And then all of a sudden there was no more passage, and her vision was obscured by bright sunlight. Peter offered her both hands; it had to be Peter, because nobody else had those ridiculous sword-callouses he thought nobody would notice.
“Are we—” Her throat was tight.
“I don’t think so.” Her brother sounded apologetic, not at all as if they had just come through a secret passage into the sunlight. “Here. Look around, tell me what you think.”
That was something new since they had returned from Narnia.
Peter had not previously been all that interested in Susan’s opinion on matters outside the house or their siblings, but, as if he’d gotten used to the idea while they’d all been reigning Kings and Queens, now he tended to look for ideas outside himself.
Susan looked around. Behind them was dense forest, dark and heavy. She could see, very vaguely, the tunnel they had come through; Lucy was climbing out of it now. To their right, hills rose up into mountains in the distance, and to their left, there was more forest.
The forest behind them gave off a sensation of watching, at the same time similar to and entirely different from the talking trees of Narnia.
“This is no place I have ever stood nor rode in Narnia, nor in any other land in that realm.” She found herself putting on what she thought of as her Queen Susan voice and what the girls in school had taken to calling her Snotty and Full of Herself voice. “It is – it’s not Narnia. I don’t think it could be.”
“Then where is it? Where could we possibly be, if not Narnia?” Lucy was looking around desperately. She wore a sad smile on her face, one that was at once desperate and eager. “It could have changed, Susan, you know that time passes so fast sometimes in Narnia.”
Susan closed her eyes, feeling a breeze on her face that had never touched Aslan’s mane. “It could have, Lu,” she agreed slowly. Aslan had told them all that Narnia was closed to them. They had gotten to old. “Or… we could have a brand new adventure, the four of us.”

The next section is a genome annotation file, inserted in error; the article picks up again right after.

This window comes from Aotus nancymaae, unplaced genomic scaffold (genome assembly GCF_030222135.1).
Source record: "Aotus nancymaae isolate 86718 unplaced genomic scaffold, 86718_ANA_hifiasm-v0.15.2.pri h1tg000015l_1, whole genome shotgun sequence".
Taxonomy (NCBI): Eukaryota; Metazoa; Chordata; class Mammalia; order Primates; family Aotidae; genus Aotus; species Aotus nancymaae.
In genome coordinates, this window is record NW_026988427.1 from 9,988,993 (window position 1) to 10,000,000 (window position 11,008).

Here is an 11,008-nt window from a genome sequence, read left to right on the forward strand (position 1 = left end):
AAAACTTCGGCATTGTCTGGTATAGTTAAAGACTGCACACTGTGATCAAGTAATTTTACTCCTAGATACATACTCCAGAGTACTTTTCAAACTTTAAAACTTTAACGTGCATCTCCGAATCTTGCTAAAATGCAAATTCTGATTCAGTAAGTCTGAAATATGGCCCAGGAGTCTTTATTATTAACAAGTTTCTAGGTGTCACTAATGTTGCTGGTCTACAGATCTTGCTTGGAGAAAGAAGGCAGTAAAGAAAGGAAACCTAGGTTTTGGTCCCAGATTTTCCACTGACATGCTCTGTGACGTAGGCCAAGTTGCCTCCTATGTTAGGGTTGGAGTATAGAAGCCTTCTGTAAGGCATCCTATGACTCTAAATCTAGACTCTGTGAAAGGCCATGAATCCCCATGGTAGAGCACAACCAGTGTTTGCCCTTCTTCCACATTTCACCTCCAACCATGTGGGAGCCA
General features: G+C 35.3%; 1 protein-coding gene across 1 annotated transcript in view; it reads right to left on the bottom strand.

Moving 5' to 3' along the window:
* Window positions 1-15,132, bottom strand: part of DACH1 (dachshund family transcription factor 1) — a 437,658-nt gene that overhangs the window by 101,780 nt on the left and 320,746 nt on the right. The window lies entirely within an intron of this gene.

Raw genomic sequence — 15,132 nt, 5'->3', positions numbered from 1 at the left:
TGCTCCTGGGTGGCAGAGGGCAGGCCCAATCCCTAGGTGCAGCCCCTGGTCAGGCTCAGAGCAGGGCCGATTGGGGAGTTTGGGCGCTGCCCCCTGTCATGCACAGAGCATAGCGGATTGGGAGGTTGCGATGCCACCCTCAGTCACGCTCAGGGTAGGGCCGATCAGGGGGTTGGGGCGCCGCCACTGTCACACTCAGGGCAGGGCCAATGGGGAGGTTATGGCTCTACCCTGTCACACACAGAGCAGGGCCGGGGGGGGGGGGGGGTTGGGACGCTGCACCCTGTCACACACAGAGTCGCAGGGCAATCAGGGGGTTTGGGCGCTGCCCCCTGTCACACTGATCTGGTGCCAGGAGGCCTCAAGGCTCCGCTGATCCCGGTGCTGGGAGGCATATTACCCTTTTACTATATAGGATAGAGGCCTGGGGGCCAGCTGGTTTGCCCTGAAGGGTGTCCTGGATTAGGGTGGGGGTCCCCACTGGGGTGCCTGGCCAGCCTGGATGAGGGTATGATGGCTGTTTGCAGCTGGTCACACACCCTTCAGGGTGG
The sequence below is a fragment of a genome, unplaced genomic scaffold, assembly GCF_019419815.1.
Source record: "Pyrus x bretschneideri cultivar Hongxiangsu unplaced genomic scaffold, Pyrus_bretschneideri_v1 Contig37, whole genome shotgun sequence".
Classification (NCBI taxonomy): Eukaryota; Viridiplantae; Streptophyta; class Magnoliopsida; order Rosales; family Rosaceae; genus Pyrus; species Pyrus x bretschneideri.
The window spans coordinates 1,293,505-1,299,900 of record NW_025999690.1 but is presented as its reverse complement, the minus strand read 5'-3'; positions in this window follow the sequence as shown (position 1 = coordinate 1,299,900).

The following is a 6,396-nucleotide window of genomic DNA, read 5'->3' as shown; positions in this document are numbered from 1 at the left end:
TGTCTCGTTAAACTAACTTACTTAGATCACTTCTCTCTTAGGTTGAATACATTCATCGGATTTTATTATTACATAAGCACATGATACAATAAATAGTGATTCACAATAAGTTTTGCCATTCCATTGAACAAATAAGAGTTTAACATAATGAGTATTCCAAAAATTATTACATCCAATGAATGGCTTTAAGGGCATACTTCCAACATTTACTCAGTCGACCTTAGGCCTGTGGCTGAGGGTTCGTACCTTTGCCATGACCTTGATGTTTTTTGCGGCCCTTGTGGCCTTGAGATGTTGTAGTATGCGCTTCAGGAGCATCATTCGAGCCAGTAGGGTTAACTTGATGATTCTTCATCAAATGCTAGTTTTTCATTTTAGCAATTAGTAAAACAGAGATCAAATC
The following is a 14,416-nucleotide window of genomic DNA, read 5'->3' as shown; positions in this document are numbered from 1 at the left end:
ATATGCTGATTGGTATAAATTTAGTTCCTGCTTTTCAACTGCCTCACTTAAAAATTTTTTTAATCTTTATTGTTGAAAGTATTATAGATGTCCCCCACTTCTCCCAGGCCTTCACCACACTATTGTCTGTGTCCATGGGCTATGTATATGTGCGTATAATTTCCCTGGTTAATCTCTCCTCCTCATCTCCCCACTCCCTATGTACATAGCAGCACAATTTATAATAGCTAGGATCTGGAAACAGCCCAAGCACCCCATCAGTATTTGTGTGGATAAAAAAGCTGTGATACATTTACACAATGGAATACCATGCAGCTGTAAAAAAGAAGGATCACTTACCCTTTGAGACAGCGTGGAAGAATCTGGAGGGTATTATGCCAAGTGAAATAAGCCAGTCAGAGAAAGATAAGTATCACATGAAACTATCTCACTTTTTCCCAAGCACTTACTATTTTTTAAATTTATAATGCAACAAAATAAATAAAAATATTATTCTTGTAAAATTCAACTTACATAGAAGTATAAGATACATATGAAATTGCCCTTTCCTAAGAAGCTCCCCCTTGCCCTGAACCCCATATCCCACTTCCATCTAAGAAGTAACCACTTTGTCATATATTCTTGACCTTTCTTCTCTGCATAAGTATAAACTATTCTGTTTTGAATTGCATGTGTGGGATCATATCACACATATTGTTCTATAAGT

::We are hoping that you might::
Susan knew that she was not the only one that jumped. The voice – the voice had appeared in their heads, rather than taking the normal route through the ears. She had been so certain they were alone in their little clearing. Had she become so lax with city living that she had not noticed someone sneaking up on them?
Her first glance around showed no-one. She slowly lowered her hand from her shoulder, where her quiver ought to have been, and saw Peter’s hand drop from his hip, where his sword would have ridden.
Edmund, however, was staring at… she hadn’t thought to look down; how long had it been since she had been in Narnia? Down, where the mouse could already be stabbing you…
And a very tall cat – very likely a Cat – was sitting there, very peaceably. It reminded Susan of a Siamese cat, with its pointed face and very tall ears. Those ears were rust-colored, as was its muzzle and paws, giving the impression of a white cat who’d gotten itself a bit dirty.
::Harrumph. I have not been playing in any old armories, thank you very much:: The Cat’s lips did not move, but the cant of its ears assured Susan that it, indeed, was doing the talking. ::Welcome to Valdemar, children. It was thought that you could help us here and, in doing so, perhaps you could find the help that you needed as well.::